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Brain Energy Mystery

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 Posted 7/24/2013 2:37:42 PM
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I increased L-tryptophan and chromium 5 weeks ago. Both seem to help a little. Eating avocado with most meals helps a bit, too.

Three weeks ago I added 100 mg 7-Keto DHEA. I think this is helping most, but 3 weeks isn't very long. The best part is my stress system seems less reactive. Most of my life I've gotten stress jolts from trivial events. Now much of the time small things aren't over-stimulating my stress response. This should help me a lot in the long run. Not 100% sure it's the 7-Keto.

I still seem to be cycling through high to low energy phases on a 3-day cycle, but the magnitude of highs and lows is decreasing, and mood is better and less reactive to low blood sugar.

I'll update again later.

Thanks for the ideas and support!
Elaine


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 Posted 7/26/2013 7:13:00 AM
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"I do have hypoglycemia, but I eat every 3 hours, and have a good diet designed to maintain my blood sugar."

As you get older, what worked in the past may not work now, because you keep getting increasingly carb sensitive. some people also become more and more lax with their program

If you don't get this under control, it could eventually lead to panic attacks and some pretty heavy duty meds. Hypoglycemics are super carb sensitive. Sugar and starch are what set off symptoms and keep hypos from losing weight.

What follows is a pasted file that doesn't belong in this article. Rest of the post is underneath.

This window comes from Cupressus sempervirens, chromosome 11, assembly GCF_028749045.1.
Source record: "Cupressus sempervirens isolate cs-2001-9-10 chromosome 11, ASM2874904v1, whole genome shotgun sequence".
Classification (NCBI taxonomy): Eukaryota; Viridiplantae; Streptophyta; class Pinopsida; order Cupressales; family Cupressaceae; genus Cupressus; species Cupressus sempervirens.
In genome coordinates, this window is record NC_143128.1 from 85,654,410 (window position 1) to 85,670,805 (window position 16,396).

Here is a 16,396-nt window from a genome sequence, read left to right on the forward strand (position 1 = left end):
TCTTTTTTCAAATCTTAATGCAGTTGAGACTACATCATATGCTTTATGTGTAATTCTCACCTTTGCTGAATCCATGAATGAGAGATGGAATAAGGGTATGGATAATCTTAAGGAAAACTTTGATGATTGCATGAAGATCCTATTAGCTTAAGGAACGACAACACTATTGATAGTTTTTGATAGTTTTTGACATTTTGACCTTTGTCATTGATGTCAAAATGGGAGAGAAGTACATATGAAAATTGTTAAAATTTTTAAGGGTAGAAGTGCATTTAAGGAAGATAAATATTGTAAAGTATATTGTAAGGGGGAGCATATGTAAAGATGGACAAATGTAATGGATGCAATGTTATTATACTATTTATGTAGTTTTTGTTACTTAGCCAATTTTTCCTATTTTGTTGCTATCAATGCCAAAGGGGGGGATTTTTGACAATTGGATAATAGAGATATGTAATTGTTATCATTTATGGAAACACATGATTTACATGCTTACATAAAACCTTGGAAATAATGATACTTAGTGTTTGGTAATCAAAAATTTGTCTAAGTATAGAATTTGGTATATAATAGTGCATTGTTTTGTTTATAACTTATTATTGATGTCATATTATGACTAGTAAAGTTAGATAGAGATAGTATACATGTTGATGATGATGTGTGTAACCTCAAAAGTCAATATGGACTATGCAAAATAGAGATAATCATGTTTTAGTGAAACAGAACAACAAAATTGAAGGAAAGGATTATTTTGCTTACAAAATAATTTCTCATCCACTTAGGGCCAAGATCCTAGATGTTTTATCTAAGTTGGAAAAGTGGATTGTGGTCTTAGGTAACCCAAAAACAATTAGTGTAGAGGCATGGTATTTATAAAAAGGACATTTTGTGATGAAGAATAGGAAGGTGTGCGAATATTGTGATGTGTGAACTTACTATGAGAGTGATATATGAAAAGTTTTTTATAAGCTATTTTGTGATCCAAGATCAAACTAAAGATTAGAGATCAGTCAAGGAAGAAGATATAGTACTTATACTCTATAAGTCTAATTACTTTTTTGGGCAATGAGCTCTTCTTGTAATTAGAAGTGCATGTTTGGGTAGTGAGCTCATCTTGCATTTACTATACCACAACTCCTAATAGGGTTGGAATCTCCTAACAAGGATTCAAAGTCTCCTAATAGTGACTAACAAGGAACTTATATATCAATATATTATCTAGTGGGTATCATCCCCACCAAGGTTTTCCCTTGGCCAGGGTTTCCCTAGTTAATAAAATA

The key to hypoglycemics is getting extreme amounts of protein for breakfast to set the tone for the rest of the day. Eat a healthy high protein, high fiber and low sugar breakfast and add a half scoop of whey as a drink to add an additional 12 to 15 grams of protein. (A larger male would probably need more whey)

Continue your eating every three hours but be mindful of the GI and GL. shoot for as low as possible

Use protein sources throughout the day to keep stabilized and eat plenty of vegetables and fruit.

Limit starches and sugars to as little as you can stand, preferably none. If you want to lose weight cut them out completely

***Whey protein powder is a Hypoglycemics friend and also one of the lowest calorie ways to get a good quality protein.


  
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 Posted 7/26/2013 10:06:17 AM
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Beefster- Good tips! Thanks for sharing. 



MaylinR
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 Posted 7/29/2013 2:13:34 PM
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Beefster: Yeah, thanks. I'm definitely more sensitive to carbs and working on my diet, but also hoping I can find another fix so diet is a little more flexible. I don't eat much sugar, but I hope to be able to tolerate a little fruit juice taken with fat to slow the glycemic response.

I think this is a metabolism problem. Some days my body generates too much energy, so I'm anxious and wired. Other days energy is too low, so I'm tired and can't think. Metabolism could be hormones or could be a missing nutrient in the energy generation process.

One clue is that L-carnitine is like speed to me. Even small doses (100 mg) overcharge me and make me anxious, where normal people can take a few grams.

Thanks,
Elaine
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 Posted 8/22/2013 8:54:21 AM